Futurity4 min letti
Why Even Well-controlled Epilepsy May Disrupt Thinking
For people with epilepsy, transient bursts of high-frequency electrical activity in epileptic brain tissue can impair thinking even when no seizure is occurring, a new study shows. The pathological buzz of electrical brain activity interferes with th
Futurity3 min letti
Racial Achievement Gap Tracks With School Discipline Gap
An increase in the discipline gap or the academic achievement gap between black and white students in the US predicts a jump in the other, a new study shows. Similarly, as one gap narrows, so does the other. Students of color are suspended at disprop
Futurity3 min letti
Uncertainty Can Actually Boost Trust In Climate Science
The more specific climate scientists are about the uncertainties of global warming, the more the American public trusts their predictions, according to new research. But scientists may want to tread carefully when talking about their predictions, the
Futurity3 min lettiTech
AR System Lets Users Reach Out And Grab Virtual Stuff
With a new software system, users can view augmented reality objects through their phones and use their hands to manipulate those objects as if they were real. The developers hope their software, called Portal-ble, could be a tool for artists, design
Futurity3 min letti
Our Spit Reflects Cooking, Farming, And Not Licking Each Other
Eating meat and cooked food for two million years may have helped humans shift further from our great ape relatives. The evidence is in our saliva, according to new research. The research shows that the human diet—a result of increased meat consumpti
Futurity3 min letti
DNA Delivery Into T Cells May Improve Immunotherapy
A new method can deliver DNA into immune cells with minimal stress on these cells, which could solve a problem with a current immunotherapy technique, researchers report. Immunotherapy is a promising cancer treatment that uses genetically modified im
Futurity3 min letti
Slinky-like Patch May Boost Physical Therapy After Joint Injury
A new sensor patch could bring the assessment of human joints into the 21st century, researchers report. The patch uses electronic sensors to understand the functional range of motion as opposed to today’s static measurements. Kirigami, the Japanese
Futurity2 min lettiSociety
PTSD Nearly Doubles Risk For Infections
Having PTSD nearly doubles a person’s risk of infections, according to new research. The study find that PTSD affects infection risks for men and women differently, having, for example, more of an effect on a woman’s risk of urinary tract infection a
Futurity3 min letti
‘Exercise Prescriptions’ Benefit Cancer Patients
Doctors should give “exercise prescriptions” to people living with and beyond cancer in the same way they prescribe medications, researchers leading a new initiative argue. It’s well known that exercise is good for preventing and treating many forms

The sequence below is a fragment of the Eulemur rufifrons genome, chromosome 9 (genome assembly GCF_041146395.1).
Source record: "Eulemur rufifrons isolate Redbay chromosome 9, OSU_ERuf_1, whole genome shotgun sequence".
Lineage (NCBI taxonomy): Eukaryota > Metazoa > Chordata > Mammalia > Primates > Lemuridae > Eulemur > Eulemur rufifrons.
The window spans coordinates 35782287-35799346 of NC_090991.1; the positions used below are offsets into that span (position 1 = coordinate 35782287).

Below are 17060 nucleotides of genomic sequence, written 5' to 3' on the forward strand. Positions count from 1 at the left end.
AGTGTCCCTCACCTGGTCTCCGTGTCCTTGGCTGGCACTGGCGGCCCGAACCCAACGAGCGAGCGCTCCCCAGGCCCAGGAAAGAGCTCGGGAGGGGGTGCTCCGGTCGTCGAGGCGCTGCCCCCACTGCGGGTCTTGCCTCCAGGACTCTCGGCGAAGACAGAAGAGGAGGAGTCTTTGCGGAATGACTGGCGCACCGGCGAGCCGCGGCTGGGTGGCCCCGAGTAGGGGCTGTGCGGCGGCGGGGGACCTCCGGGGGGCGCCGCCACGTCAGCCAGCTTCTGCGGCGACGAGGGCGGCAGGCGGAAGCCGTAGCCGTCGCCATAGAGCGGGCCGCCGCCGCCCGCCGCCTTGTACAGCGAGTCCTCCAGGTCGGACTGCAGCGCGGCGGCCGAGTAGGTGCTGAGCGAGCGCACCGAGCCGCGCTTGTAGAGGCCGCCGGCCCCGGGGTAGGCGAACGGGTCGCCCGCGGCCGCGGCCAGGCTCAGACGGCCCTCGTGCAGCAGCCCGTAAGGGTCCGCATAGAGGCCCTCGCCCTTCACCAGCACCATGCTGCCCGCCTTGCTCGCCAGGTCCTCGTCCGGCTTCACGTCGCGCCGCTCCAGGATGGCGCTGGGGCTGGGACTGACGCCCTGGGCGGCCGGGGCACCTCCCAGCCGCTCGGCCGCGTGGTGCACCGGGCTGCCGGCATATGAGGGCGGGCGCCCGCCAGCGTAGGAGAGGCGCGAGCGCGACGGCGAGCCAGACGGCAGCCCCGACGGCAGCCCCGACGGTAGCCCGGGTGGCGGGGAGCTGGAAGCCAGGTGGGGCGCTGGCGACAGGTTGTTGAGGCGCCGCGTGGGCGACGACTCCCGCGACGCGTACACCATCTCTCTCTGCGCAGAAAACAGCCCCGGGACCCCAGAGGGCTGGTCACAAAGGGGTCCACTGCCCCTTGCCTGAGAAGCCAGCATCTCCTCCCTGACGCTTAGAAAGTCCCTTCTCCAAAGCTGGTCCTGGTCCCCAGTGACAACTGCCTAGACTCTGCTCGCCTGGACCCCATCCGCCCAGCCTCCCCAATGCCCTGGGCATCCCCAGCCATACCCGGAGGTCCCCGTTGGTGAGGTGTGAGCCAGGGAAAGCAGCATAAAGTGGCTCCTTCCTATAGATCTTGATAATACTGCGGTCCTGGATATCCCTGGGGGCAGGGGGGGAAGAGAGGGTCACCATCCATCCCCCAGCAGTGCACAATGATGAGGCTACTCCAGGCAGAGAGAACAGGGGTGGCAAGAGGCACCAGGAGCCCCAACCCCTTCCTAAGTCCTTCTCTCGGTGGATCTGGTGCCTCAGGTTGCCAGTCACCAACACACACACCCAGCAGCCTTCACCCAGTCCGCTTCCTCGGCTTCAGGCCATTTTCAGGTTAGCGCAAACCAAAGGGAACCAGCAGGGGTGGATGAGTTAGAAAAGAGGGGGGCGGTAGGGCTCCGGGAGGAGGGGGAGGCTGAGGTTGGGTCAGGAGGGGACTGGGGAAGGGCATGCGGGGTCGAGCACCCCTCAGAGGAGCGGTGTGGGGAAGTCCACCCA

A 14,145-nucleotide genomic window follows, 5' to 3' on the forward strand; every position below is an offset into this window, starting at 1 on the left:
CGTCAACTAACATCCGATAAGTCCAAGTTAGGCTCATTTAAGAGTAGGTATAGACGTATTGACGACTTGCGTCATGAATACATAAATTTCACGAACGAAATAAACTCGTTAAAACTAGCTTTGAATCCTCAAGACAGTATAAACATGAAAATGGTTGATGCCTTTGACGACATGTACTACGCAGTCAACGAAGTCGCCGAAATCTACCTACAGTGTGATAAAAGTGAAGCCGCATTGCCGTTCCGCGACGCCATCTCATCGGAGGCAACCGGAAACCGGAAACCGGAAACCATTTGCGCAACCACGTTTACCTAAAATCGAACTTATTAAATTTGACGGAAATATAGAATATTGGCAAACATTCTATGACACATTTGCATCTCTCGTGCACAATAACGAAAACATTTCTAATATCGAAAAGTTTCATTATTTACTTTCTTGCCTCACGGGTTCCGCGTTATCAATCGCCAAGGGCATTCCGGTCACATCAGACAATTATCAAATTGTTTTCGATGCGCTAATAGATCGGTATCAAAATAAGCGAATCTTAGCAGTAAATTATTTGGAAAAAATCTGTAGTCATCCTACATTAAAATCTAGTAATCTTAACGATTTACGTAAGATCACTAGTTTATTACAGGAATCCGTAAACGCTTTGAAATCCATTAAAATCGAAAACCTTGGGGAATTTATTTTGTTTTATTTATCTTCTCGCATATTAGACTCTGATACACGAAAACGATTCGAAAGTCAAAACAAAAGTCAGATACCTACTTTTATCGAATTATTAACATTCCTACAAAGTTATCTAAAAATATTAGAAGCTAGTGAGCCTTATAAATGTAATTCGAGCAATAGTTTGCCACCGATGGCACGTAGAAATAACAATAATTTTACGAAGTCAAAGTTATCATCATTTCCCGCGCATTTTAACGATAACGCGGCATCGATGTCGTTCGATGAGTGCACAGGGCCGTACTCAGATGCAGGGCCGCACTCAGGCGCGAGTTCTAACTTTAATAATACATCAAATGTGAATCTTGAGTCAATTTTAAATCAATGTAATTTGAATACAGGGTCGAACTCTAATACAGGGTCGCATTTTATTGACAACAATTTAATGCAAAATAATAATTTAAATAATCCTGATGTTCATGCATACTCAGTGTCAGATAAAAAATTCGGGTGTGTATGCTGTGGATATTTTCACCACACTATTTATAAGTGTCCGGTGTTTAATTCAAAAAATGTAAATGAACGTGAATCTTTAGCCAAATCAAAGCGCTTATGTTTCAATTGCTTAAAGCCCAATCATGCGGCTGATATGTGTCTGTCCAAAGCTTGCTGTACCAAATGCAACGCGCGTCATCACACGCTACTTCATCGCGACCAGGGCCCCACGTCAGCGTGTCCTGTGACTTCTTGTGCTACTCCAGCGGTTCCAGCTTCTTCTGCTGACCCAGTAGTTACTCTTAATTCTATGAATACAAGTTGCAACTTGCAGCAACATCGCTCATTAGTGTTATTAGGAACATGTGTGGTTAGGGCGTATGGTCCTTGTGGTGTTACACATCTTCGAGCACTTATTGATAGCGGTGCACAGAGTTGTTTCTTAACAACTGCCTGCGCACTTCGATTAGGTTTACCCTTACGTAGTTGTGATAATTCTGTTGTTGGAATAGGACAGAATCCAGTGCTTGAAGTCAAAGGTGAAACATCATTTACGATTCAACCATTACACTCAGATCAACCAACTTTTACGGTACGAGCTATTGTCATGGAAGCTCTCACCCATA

Futurity2 min lettiTech
Fake News Is No Match For Big Brands
“Fake news” stories likely pose little threat to well-established brands, according to new research. “There’s been a lot of work done on how the public processes and responds to fake news on social media in the context of politics, but very little re
Futurity3 min letti
Deaf Babies With Deaf Parents Have Serious Gaze Skills
Research finds that Deaf infants exposed to American Sign Language demonstrate strong gaze-following behavior—and at a more advanced level than hearing infants. Eye gaze helps infants communicate. Through everyday interactions, eye gaze establishes a
Futurity1 min lettiSociety
How Safe Are The Products We Slather On Every Day?
Just how safe are the personal care products you use every day? Emily Barrett and Adana Llanos have been digging into that exact question. Barrett and Llanos, researchers at Rutgers University’s School of Public Health, are studying how chemicals in
Futurity3 min letti
Monkeys Outdo Us In Flexible Thinking
When it comes to exploring more efficient options to solve a problem, monkeys exhibit more cognitive flexibility than humans, a new study shows. “We are a unique species and have various ways in which we are exceptionally different from every other c
Futurity2 min letti
Half Of Raw Food For Dogs Contains Drug-resistant Bacteria
Raw food for dogs is a growing trend, but drug-resistant bacteria in the raw food can transfer to the pets—and to humans, too. Since their discovery, antibiotics have been considered the “magic bullet” for fighting harmful bacteria. But they are incr
Futurity1 min letti
Here’s What People Mean By Terms Like ‘Privilege’
The terms intersectionality, privilege, and positionality are increasingly common. This podcast episode offers definitions and examples. “We want to pay attention to that particular intersection where two forms of oppression come together because the